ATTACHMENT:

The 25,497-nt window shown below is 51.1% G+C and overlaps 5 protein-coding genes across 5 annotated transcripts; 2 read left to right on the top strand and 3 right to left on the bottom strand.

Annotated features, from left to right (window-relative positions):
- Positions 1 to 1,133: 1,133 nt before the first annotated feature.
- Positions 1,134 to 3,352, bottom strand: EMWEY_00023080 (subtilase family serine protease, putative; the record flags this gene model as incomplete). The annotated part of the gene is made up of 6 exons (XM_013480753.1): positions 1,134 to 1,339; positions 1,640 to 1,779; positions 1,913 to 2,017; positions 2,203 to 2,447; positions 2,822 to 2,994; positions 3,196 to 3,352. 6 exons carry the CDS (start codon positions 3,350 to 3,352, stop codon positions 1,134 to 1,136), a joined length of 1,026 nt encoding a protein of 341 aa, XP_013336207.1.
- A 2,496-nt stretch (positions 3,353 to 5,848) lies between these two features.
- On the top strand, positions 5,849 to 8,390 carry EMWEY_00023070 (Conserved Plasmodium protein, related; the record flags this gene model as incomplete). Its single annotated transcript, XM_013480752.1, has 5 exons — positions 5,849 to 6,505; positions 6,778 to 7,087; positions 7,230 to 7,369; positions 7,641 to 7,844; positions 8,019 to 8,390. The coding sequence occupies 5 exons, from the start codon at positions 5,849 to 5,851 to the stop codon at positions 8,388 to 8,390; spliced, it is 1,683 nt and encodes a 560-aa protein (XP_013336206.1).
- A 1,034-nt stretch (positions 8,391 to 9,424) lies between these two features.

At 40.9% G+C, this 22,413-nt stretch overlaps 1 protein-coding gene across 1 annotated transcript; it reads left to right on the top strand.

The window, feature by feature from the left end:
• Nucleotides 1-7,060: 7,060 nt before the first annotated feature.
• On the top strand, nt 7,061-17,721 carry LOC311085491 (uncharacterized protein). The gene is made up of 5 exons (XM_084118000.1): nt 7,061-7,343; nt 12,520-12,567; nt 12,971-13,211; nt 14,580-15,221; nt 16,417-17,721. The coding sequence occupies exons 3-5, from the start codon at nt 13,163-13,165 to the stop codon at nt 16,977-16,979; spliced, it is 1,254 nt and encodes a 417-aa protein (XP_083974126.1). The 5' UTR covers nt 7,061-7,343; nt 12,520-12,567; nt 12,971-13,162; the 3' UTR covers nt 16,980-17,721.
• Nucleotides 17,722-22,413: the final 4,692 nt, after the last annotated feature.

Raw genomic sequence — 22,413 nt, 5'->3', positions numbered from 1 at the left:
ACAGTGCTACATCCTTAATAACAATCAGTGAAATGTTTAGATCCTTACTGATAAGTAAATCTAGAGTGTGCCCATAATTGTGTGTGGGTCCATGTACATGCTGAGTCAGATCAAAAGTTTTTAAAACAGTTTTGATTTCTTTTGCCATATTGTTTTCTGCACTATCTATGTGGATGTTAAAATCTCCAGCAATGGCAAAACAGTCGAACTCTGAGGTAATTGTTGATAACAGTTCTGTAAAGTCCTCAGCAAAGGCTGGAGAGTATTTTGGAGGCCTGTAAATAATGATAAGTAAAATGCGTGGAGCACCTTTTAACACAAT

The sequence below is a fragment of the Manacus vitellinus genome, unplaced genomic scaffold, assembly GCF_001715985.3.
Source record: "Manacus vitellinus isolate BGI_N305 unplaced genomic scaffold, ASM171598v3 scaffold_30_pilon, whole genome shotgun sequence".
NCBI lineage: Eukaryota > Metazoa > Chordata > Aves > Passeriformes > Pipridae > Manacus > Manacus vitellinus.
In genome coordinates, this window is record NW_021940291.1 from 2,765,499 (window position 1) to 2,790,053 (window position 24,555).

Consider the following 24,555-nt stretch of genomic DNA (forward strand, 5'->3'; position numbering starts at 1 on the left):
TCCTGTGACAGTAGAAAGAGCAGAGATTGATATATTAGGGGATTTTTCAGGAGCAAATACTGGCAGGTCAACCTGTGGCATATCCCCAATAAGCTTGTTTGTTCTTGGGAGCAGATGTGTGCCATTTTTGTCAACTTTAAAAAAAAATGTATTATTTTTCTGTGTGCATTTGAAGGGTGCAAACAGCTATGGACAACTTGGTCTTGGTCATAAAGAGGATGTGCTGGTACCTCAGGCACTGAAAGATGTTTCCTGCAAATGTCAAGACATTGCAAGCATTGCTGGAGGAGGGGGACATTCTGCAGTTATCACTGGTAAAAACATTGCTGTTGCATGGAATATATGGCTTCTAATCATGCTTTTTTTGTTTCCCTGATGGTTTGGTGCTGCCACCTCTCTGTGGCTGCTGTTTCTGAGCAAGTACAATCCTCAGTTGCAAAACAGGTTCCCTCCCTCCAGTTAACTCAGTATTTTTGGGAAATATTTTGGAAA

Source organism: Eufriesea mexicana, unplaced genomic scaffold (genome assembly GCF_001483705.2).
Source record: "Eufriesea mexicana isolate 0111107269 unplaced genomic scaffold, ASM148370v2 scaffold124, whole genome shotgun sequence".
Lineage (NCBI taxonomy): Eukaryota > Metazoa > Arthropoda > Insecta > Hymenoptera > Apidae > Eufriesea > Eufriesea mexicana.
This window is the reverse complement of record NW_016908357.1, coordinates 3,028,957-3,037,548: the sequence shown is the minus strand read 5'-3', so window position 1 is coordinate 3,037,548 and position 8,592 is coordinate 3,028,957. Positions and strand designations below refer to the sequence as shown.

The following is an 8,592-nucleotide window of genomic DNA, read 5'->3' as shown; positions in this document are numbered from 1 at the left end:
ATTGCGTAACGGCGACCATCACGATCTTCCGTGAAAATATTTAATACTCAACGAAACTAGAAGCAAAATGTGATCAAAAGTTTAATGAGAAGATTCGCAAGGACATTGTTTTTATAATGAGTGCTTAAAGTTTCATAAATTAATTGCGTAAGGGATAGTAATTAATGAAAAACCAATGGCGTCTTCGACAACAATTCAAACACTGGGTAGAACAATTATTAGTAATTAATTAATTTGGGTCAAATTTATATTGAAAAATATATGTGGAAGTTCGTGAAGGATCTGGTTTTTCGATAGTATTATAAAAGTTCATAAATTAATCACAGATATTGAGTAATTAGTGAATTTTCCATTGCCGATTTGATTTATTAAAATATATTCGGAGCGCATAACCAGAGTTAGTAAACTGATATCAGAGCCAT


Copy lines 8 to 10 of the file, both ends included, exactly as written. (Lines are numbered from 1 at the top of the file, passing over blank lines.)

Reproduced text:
At 40.9% G+C, this 22,413-nt stretch overlaps 1 protein-coding gene across 1 annotated transcript; it reads left to right on the top strand.

The window, feature by feature from the left end:
• Nucleotides 1-7,060: 7,060 nt before the first annotated feature.